10 social skills your toddler must learn from age 1

By Dr Richard C. Woolfson   — August 16, 2017
  • 1 / 11

    Every one-year-old is different, with her own unique personalities, abilities and characteristics.

    However, here are 10 social skills that your toddler should start to grasp at this age:

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  • Taking turns during play
    2 / 11 Taking turns during play

    Your little one needs to learn that she can’t always be the first. There are others playing the game and they take turns, too.

    Related: 10 signs that your toddler is spoiled

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  • Sharing possessions
    3 / 11 Sharing possessions

    Children get on better with each other when they are able to share their toys and snacks, without complaining. Sharing is a crucial social skill.

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  • Being sensitive to other people
    4 / 11 Being sensitive to other people

    She gradually develops a sense that other people have feelings as well, and that they can get upset, just like her.

    Related: Toddler discipline: 8 steps to control kid’s tantrums at parties

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  • Saying “please” and “thank you”
    5 / 11 Saying “please” and “thank you”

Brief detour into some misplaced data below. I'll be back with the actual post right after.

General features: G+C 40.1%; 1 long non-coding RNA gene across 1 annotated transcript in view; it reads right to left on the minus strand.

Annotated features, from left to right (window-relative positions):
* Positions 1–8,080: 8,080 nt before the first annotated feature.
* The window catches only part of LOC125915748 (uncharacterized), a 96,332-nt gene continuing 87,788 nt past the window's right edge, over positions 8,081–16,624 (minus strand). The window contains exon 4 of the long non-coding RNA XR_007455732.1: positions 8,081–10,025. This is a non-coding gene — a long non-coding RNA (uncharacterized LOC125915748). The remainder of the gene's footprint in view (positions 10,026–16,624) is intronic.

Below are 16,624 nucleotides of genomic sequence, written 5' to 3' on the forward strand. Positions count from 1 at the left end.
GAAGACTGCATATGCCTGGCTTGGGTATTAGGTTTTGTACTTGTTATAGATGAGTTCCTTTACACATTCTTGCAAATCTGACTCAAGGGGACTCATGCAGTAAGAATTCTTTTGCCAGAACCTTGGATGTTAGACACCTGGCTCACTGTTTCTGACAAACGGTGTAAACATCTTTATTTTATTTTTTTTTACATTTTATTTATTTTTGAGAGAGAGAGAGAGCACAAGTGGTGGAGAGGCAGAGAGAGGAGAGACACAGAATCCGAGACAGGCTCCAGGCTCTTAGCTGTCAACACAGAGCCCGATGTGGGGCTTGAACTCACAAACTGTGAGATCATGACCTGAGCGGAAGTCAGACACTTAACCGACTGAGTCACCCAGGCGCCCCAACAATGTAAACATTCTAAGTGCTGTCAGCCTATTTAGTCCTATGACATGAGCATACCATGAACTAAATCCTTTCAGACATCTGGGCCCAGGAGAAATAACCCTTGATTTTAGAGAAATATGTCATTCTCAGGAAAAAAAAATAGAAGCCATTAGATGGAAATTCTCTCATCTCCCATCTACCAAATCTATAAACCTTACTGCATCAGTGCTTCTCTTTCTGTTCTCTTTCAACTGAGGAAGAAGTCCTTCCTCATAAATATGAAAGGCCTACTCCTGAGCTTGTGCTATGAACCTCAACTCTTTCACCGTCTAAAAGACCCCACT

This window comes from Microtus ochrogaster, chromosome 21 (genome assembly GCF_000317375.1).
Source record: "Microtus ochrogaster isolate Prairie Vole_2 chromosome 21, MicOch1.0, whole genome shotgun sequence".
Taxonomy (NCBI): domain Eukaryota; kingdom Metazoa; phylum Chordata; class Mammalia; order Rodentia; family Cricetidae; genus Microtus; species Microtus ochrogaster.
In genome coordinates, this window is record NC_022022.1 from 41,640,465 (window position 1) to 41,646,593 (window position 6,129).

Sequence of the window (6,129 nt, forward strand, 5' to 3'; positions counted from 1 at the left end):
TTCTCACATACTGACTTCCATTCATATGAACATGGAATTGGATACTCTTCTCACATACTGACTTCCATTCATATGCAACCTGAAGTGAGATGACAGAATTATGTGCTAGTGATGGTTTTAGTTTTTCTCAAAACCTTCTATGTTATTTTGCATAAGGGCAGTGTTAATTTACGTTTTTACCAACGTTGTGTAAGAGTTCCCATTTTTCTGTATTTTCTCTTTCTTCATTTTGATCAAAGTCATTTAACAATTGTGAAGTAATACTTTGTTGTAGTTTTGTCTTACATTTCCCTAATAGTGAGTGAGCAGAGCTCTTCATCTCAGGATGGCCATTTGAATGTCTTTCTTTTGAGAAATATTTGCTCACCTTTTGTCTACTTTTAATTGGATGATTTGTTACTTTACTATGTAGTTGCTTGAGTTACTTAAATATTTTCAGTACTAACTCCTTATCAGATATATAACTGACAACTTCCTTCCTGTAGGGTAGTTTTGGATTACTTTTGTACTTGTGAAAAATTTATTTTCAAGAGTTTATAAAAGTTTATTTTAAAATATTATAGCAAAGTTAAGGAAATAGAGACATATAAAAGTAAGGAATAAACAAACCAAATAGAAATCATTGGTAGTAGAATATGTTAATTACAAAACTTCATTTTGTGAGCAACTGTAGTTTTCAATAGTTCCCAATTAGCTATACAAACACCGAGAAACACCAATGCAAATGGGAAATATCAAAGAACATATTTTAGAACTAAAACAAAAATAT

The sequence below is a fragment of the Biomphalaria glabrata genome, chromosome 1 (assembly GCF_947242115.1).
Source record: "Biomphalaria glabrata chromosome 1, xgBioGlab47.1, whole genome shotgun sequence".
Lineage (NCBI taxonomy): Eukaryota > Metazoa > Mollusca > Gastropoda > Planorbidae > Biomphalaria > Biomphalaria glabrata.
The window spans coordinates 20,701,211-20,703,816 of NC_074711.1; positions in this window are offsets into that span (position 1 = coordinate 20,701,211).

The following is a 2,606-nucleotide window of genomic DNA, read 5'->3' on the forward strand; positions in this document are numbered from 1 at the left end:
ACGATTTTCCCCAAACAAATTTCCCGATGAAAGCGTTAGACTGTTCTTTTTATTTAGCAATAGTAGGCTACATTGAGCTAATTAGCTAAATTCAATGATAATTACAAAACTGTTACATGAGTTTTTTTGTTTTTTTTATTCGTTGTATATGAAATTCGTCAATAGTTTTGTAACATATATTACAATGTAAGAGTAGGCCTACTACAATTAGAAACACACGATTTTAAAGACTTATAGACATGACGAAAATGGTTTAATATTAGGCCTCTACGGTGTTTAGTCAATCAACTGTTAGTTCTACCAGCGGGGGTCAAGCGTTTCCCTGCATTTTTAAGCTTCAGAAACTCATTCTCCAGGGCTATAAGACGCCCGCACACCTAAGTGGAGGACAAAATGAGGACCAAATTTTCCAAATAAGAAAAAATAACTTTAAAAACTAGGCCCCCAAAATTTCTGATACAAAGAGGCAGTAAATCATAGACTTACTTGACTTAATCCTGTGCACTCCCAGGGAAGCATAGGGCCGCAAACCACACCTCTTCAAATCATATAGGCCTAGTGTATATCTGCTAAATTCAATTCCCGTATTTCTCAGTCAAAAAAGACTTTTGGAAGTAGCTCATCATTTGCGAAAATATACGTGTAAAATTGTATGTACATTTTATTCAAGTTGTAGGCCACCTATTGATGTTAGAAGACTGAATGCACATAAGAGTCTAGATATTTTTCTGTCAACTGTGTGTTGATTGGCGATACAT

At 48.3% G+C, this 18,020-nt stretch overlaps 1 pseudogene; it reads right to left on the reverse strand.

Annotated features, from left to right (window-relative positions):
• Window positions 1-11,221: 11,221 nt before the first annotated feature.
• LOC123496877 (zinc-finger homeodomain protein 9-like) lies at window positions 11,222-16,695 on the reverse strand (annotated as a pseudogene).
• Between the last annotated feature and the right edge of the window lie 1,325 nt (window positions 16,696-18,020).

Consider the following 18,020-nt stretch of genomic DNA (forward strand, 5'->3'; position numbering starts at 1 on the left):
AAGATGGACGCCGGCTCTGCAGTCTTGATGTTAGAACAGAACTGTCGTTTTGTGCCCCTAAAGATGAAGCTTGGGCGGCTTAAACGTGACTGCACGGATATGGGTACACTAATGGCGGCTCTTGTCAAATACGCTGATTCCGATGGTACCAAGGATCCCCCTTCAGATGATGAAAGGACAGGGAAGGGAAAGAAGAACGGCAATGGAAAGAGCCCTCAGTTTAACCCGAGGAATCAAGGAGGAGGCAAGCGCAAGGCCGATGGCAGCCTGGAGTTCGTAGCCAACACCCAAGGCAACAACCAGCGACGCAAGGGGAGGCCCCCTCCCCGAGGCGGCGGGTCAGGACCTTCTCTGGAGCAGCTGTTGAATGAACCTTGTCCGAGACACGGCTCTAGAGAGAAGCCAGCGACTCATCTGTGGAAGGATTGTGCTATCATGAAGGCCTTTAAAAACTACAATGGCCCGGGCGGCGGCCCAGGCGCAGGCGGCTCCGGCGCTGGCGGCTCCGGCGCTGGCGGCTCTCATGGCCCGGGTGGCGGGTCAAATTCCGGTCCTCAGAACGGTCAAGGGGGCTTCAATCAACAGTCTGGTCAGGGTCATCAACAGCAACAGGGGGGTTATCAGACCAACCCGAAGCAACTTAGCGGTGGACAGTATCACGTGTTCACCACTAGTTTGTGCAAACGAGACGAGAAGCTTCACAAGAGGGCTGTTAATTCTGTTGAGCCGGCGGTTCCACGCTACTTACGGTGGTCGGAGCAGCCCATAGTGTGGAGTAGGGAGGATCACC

Most one-year-olds are able to learn these very basic rules of politeness, even though they will need encouragement to use them.

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  • Holding a fork for eating
    6 / 11 Holding a fork for eating

    Good table manners have a direct effect on the willingness of others to sit with her. Certainly, using cutlery rather than her fingers is a good start.

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  • Listening to someone else
    7 / 11 Listening to someone else

    Once she begins to listen whenever someone talks to her, rather than turning away or interrupting, she’ll be more popular.

    Related: 5 ways to teach your children compassion

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  • Asking, not snatching
    8 / 11 Asking, not snatching

    The typical toddler instinctively takes what she wants without asking. It would be much better if she asked for permission.


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  • Saying “sorry” appropriately
    9 / 11 Saying “sorry” appropriately

    Learning to apologise – and to mean it – is a vital social skill, because it makes others feel she is trustworthy.

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  • Being gentle with others
    10 / 11 Being gentle with others

    Young children get nervous when one of their peers plays in a rough-and-tumble style. A gentle approach allows everyone to have more fun.

    Related: Toddler is naughty? Ask yourself if you’re expecting too much first

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  • Use words, not fists
    11 / 11 Use words, not fists

    No child wants to play with one who starts hitting whenever she doesn’t get her own way. It’s far better to express her feelings with words.

    Related: 4 steps to teach your toddler important social skills

    (Photos: 123RF.com)

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